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Sadistic Jewish Hitler Scholar Abuses Girl in Jerusalem

Israeli novelist Gail Hareven dives fearlessly into the the moral quagmires of abuse, vengeance, and the legacy of the Holocaust

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Switzerland Today

A short story by Michael Chabon

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Snowbound

A short short Christmas story

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Searching for the Stars

‘We were told that everybody has to watch.’ Harrowing fiction from Polish great Marek Hlasko, in a first English translation.

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Roth ‘Shocked and Pleased’ Rereading Portnoy

Admits he didn’t realize he’d never be free of its title character

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The Mohel of Myshkov; Or, If Gogol Had Been a Jew

A bris gone wrong comes back to haunt Pavel Zitskovich Bitsnikov

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The Great Israeli Novel Smiles at the Settlers

With his newly translated novel ‘The Hilltop,’ Assaf Gavron stakes his claim to be Israel’s Jonathan Franzen

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The Founder of the House

Newly reissued: the underappreciated writer’s 7-volume, multigenerational Gollantz Saga, an epic of 19th-c. European Jewry

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Why Directors Are Writing Novels Instead of Making Movies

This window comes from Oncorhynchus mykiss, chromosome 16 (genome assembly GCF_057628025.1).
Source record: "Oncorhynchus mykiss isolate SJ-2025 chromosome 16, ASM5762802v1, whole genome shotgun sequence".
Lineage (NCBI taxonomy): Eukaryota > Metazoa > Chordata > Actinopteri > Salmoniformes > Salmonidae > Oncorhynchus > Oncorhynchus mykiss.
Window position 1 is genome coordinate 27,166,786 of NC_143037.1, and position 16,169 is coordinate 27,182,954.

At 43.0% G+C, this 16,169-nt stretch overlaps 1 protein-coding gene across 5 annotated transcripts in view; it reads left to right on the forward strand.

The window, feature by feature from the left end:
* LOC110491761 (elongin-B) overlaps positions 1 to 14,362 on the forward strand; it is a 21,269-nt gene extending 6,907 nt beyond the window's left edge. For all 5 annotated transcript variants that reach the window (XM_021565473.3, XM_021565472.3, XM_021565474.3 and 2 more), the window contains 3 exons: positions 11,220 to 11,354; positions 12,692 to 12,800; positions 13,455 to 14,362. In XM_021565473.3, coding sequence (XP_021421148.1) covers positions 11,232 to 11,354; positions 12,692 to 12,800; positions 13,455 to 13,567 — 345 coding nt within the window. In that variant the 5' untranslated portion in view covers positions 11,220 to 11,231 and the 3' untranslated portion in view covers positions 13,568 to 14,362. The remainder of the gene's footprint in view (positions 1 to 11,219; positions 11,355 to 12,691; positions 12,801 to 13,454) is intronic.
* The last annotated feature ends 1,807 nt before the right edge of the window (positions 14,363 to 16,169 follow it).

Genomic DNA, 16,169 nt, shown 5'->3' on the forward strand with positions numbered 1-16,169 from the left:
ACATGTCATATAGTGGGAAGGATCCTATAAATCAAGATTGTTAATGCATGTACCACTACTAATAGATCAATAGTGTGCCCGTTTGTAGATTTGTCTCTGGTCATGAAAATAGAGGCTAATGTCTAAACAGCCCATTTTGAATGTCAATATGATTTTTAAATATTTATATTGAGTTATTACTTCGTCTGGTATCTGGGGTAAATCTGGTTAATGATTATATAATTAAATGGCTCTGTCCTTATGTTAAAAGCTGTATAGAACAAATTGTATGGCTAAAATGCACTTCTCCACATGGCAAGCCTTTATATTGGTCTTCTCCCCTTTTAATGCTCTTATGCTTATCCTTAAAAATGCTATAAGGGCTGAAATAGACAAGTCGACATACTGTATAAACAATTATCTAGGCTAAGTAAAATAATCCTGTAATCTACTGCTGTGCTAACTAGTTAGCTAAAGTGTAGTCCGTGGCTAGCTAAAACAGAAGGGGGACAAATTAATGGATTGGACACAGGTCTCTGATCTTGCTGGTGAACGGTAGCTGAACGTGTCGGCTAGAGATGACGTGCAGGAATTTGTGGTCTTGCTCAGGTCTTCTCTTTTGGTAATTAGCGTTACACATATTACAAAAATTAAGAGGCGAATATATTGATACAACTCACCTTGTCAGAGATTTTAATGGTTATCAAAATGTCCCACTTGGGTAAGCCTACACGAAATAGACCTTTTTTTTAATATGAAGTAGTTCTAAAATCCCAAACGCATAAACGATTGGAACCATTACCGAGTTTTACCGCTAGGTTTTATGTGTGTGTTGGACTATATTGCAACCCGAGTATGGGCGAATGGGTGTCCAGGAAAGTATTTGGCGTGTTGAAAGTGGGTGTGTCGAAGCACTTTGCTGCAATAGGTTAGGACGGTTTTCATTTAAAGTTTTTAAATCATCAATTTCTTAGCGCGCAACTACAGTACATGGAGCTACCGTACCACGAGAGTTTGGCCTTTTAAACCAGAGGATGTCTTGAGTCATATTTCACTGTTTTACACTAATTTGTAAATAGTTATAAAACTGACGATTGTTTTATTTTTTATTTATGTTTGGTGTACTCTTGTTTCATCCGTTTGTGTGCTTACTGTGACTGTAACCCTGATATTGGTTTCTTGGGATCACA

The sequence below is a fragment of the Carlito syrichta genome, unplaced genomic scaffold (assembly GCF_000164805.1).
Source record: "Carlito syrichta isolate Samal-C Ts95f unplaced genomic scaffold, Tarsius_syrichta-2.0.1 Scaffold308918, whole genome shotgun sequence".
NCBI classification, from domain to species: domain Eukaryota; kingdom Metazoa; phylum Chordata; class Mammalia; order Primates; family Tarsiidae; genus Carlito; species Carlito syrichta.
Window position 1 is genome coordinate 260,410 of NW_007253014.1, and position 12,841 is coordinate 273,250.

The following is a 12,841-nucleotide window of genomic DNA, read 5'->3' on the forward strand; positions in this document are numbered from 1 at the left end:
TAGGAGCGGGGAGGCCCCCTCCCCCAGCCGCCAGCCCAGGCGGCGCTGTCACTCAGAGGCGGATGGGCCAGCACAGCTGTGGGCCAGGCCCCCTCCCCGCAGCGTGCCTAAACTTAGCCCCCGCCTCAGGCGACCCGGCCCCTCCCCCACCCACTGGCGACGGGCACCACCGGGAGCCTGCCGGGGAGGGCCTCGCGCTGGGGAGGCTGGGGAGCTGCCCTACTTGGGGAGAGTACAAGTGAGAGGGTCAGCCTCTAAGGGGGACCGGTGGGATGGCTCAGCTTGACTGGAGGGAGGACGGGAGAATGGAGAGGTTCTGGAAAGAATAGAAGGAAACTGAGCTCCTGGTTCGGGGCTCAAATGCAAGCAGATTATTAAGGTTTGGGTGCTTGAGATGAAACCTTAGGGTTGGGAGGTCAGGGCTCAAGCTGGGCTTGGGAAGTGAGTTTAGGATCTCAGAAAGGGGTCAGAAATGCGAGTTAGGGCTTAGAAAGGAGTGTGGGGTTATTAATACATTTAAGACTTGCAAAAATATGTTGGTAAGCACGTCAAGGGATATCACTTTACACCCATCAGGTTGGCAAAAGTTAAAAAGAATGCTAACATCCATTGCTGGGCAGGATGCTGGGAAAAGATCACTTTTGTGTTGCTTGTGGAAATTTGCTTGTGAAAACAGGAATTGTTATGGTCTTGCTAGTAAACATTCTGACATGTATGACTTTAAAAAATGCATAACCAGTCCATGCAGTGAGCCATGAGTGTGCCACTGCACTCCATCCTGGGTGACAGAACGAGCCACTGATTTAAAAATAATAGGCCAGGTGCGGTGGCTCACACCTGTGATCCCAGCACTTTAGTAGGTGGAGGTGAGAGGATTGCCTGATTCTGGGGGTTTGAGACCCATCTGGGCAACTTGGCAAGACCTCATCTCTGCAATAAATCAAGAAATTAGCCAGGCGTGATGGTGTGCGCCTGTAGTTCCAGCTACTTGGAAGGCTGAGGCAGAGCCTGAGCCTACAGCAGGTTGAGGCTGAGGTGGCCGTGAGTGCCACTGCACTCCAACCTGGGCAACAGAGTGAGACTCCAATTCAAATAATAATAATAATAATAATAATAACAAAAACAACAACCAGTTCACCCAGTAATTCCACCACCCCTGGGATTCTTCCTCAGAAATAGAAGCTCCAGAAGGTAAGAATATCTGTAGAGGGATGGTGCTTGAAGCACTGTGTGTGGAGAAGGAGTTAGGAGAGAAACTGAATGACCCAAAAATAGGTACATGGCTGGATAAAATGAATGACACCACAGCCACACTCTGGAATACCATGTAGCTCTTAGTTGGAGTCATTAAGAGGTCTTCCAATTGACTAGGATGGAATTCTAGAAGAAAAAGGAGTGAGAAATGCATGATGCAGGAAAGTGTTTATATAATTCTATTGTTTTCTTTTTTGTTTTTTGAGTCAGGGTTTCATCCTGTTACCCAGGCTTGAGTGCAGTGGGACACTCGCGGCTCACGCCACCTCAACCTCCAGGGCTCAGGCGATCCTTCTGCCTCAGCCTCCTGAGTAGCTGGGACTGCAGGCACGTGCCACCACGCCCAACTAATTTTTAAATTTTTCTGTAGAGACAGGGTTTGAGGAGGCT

Are David Cronenberg, Ethan Coen, and others honing their artistic vision through fiction, or just more free to be gross there?

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Martin Amis and Howard Jacobson Get the Holocaust Backwards, From Different Angles

New novels answer Irving Howes question: Can we accept aesthetic pleasure in a book about the Shoah?

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S.Y. Agnon’s ‘Twofold:’ An Introduction

The 1939 short story appears in Tablet for the first time in English translation

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Twofold

For Yom Kippur, fiction by Nobel laureate S.Y. Agnon, in a first English translation

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What Happens When Agnon and Appelfeld Speak Like Faulkner and Hemingway?

A veteran practitioner of the art of translation considers the challenges—and successes—of Hebrew literature

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David Bezmozgis’ Brilliant Alt-History of an Adulterous Sharansky Who Never Was

New novel ‘The Betrayers’ boldly places at its center the most famous refusenik and all he represents for Soviet Jewry

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A Most Unlikable Woman

An aging feminist meets a new generation in Brian Morton’s sharp, sympathetic novel ‘Florence Gordon’

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I Thought I Meant More to You Than That

Tablet Original Fiction: Angela loves Paul loves Claire loves Adam loves Angela

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The Tea Party’s New Front in the American Culture Wars: Literature